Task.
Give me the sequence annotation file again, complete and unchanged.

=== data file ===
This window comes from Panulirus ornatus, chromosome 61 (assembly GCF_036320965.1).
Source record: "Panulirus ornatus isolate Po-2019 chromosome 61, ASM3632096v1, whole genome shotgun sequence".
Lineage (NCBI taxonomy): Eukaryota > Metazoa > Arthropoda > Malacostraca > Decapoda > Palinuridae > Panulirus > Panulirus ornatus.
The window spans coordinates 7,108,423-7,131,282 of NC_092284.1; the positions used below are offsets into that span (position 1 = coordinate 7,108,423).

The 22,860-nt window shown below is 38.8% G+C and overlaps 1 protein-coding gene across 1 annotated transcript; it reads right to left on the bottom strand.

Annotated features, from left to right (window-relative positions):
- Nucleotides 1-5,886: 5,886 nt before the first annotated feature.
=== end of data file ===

This window comes from Panulirus ornatus, chromosome 61 (assembly GCF_036320965.1).
Source record: "Panulirus ornatus isolate Po-2019 chromosome 61, ASM3632096v1, whole genome shotgun sequence".
Lineage (NCBI taxonomy): Eukaryota > Metazoa > Arthropoda > Malacostraca > Decapoda > Palinuridae > Panulirus > Panulirus ornatus.
The window spans coordinates 7,108,423-7,131,282 of NC_092284.1; the positions used below are offsets into that span (position 1 = coordinate 7,108,423).

The 22,860-nt window shown below is 38.8% G+C and overlaps 1 protein-coding gene across 1 annotated transcript; it reads right to left on the bottom strand.

Annotated features, from left to right (window-relative positions):
- Nucleotides 1-5,886: 5,886 nt before the first annotated feature.